After all, it’s reasonable that people who are donating to a cause have an opportunity to talk to the people they are donating to. It’s also reasonable for politicians to talk with the people they hope will back their cause.

So it doesn’t really disturb me to know that organised labour is a powerful force within the Labour Party. I know that the party is supported by, and will support legislation favourable to, the trade union movement. I price that into my decision about voting for it. People make the same calculation about National and the farming and business sectors.

The alternative is for private donations to political parties to be banned altogether and for all political activity to be exclusively financed by the state. This is the preference of the Green Party – and it is hard to escape the feeling that the “revelations” about private donor fundraising are being used as a stalking horse for that cause.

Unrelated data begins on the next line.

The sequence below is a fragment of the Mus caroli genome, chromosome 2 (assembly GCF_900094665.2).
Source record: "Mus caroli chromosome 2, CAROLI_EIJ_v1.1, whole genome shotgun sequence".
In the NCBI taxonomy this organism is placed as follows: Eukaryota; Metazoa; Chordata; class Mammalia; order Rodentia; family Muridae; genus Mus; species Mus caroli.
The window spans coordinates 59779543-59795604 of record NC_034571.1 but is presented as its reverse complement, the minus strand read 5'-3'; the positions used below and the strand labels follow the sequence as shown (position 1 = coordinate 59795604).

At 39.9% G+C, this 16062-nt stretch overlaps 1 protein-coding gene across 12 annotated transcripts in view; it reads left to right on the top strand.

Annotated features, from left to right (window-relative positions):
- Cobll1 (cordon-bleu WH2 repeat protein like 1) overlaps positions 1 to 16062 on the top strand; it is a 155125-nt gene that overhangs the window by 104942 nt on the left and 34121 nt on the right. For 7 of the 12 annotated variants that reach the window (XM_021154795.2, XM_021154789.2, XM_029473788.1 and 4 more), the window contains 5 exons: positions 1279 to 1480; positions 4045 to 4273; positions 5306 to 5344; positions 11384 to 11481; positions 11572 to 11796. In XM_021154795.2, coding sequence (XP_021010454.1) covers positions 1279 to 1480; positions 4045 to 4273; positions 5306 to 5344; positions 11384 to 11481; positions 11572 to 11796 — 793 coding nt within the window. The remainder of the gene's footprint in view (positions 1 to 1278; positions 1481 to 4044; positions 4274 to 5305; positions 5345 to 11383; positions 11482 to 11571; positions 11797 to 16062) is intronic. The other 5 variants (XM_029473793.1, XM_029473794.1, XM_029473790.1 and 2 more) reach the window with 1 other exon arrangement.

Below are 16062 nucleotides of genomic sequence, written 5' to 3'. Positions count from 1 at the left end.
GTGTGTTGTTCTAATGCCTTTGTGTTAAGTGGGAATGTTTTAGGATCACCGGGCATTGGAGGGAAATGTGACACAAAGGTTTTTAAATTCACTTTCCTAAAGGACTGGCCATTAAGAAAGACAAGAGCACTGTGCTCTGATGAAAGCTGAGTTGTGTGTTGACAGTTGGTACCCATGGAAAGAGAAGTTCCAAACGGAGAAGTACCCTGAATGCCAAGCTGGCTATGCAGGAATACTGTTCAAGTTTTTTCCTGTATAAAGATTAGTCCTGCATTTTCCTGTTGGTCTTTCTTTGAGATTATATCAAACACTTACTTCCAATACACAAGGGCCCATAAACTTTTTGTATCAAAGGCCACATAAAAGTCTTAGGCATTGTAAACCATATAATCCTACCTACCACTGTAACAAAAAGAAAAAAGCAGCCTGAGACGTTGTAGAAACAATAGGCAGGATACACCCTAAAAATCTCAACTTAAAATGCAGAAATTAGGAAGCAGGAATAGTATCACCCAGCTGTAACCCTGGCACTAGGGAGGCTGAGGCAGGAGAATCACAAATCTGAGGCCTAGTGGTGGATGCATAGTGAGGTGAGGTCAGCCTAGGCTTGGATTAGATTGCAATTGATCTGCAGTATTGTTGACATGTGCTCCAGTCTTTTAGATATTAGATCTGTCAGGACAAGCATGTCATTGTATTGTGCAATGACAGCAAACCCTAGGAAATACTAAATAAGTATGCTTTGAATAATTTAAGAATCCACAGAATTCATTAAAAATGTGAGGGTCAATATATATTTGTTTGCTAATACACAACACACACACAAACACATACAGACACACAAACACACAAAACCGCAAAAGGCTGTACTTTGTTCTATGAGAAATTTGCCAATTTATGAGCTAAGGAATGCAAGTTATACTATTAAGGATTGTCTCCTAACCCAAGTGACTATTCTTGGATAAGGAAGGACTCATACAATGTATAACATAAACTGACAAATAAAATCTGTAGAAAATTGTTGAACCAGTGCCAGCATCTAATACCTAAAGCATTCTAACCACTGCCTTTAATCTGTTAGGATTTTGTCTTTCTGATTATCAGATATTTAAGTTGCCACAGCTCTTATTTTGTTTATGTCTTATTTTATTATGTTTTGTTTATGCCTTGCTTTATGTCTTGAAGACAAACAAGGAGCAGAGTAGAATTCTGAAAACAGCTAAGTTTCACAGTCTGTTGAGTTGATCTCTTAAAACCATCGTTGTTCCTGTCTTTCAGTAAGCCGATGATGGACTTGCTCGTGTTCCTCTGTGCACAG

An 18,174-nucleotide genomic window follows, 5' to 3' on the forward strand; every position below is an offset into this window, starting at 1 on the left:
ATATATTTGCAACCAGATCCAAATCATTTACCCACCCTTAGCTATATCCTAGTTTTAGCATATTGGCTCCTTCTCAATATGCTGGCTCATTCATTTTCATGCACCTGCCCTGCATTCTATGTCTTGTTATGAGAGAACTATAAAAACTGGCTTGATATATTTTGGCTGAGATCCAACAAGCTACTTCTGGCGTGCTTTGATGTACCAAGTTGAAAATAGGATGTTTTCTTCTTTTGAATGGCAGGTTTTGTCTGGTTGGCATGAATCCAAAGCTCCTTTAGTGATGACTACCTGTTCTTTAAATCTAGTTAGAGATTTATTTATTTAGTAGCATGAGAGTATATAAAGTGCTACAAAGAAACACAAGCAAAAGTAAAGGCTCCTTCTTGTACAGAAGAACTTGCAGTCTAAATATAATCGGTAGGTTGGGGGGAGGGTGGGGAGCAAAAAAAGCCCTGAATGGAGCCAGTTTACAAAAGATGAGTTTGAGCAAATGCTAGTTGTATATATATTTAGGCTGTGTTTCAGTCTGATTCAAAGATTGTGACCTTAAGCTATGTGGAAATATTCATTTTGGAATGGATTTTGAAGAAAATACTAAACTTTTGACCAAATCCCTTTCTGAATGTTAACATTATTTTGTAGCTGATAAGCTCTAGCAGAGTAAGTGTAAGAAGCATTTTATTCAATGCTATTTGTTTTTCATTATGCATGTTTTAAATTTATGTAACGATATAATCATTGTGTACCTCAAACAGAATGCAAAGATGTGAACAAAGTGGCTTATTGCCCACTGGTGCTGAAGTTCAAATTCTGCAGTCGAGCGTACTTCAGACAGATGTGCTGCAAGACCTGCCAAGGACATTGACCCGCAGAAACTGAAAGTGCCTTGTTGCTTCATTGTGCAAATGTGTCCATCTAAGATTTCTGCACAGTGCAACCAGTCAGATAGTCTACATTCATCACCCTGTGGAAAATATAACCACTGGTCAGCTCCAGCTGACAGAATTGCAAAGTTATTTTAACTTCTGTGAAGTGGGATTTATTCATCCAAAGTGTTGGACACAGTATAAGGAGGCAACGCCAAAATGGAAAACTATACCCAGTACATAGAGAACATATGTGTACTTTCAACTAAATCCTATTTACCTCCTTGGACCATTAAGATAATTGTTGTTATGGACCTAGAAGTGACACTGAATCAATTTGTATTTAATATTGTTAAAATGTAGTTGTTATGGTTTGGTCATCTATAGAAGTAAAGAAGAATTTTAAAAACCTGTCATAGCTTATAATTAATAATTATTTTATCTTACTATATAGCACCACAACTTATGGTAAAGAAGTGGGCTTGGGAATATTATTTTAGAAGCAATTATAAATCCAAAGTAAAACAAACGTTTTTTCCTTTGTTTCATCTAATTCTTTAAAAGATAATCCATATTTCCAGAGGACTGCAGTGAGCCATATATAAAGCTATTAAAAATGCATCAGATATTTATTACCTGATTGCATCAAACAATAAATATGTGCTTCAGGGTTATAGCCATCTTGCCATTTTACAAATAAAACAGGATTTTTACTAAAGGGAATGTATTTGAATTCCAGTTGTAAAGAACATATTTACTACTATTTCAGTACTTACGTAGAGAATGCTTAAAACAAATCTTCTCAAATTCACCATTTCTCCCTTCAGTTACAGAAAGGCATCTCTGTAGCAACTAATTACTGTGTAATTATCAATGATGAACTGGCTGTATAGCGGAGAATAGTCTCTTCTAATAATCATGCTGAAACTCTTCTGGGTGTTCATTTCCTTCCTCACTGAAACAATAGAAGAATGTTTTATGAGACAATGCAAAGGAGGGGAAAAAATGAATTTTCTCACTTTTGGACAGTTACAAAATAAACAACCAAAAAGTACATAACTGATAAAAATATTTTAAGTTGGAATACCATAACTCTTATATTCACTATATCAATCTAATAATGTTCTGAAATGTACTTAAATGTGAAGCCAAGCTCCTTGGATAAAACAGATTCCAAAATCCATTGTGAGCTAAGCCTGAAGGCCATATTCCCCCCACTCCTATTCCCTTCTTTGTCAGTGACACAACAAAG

Public financing of political parties should be resisted. When parties don’t depend on voluntary donations – from individuals, business, trade unions and other non-government sectors – they will become a self-perpetuating elite of career politicians. Incumbents will benefit from a system rigged even more in their favour, and grassroots politics will wither.

Our members of Parliament will become less like our delegates to the Government, and more like the Government’s emissaries to us.

And however you feel about the present system, it’s preferable to that.